Journal of Child and Family Studies

, Volume 24, Issue 5, pp 1262–1270 | Cite as

Posttraumatic Stress, Anxiety, and Depression Symptoms Among Children After Hurricane Katrina: A Latent Profile Analysis

  • Betty S. Lai
  • Mary Lou Kelley
  • Katherine M. Harrison
  • Julia E. Thompson
  • Shannon Self-Brown
Original Paper

Abstract

This study utilized latent profile analysis to identify typologies of distress [i.e., patterns of posttraumatic stress (PTS), anxiety, and depression symptoms] among children exposed to Hurricane Katrina. Outcomes and risk factors for these pattern groups were examined. Participants were children (n = 353; ages 8–15 years) affected by Hurricane Katrina. Children were assessed at 3–7 months (Time 1) and 14–17 months (Time 2) post-Katrina. Results identified three pattern groups (No Disturbance, PTS Only, and Mixed Internalizing) at Time 1. Children in the No Disturbance group reported the lowest levels of internal distress, while the Mixed Internalizing group reported the highest levels of internal distress at Time 2. The Mixed Internalizing and the PTS Only groups reported greater school problems than the No Disturbance group at Time 2. Perceived life threat and community violence exposure were risk factors associated with higher likelihood of falling in the PTS Only and Mixed Internalizing groups, compared to the No Disturbance group. Immediate loss and disruption was also a risk factor associated with a higher likelihood of falling in the PTS Only group, compared to the No Disturbance group. Finally, social support from parents or a classmate/friend was a significant protective factor associated with a lower likelihood of falling into a symptomatic pattern group.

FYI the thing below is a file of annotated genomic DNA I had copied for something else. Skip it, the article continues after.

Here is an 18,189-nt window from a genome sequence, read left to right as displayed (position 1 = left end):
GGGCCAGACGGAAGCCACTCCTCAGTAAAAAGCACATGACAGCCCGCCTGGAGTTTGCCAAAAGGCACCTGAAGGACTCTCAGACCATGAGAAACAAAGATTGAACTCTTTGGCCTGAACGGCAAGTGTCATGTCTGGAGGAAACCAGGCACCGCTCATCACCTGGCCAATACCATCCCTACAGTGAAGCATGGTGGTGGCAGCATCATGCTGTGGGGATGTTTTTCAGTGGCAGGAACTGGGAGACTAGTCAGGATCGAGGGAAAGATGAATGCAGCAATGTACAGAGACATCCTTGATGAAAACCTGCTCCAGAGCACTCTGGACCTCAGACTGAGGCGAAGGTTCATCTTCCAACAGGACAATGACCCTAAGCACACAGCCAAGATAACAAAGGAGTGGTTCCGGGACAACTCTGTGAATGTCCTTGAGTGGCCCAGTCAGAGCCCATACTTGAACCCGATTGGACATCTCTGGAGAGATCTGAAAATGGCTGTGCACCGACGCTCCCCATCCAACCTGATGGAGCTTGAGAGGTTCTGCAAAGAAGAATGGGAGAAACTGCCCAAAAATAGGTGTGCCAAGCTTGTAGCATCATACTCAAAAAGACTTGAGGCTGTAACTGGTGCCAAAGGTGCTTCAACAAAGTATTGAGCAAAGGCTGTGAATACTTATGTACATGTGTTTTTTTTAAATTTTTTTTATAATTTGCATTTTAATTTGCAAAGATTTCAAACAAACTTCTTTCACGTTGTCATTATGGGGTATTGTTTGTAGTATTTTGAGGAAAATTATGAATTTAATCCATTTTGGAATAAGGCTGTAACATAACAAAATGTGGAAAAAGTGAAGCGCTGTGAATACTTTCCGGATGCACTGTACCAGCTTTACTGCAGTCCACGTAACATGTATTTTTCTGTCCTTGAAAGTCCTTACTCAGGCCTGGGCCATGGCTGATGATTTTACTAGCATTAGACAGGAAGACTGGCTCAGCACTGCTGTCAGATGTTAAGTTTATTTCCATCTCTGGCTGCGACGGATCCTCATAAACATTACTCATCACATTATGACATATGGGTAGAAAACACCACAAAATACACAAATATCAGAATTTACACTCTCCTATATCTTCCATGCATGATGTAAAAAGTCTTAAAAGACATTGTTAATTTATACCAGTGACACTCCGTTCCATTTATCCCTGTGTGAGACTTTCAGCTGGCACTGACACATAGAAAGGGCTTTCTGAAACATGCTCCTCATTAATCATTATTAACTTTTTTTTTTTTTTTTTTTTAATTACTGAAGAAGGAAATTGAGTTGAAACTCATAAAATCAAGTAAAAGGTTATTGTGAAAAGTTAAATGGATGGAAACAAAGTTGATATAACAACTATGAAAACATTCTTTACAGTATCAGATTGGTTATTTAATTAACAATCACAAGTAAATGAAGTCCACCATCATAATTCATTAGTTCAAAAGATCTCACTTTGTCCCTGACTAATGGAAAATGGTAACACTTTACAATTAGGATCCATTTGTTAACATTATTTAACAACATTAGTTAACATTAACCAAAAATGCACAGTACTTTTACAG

Keywords

Posttraumatic stress symptoms Anxiety Depression Children Disasters Latent profile analysis 

Notes

Acknowledgments

This material is based upon work supported by the US Department of Homeland Security under Award Number: 2008-ST-061-ND 0001 and a research grant from the National Institute of Mental Health (RMH-078148A). We would like to thank Constance Ogokeh and Brooke Beaulieu for their administrative assistance with this article.

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Copyright information

© Springer Science+Business Media New York 2014

Authors and Affiliations

  • Betty S. Lai
    • 1
  • Mary Lou Kelley
    • 2
  • Katherine M. Harrison
    • 2
  • Julia E. Thompson
    • 2
  • Shannon Self-Brown
    • 1
  1. 1.School of Public HealthGeorgia State UniversityAtlantaUSA
  2. 2.Department of PsychologyLouisiana State UniversityBaton RougeUSA

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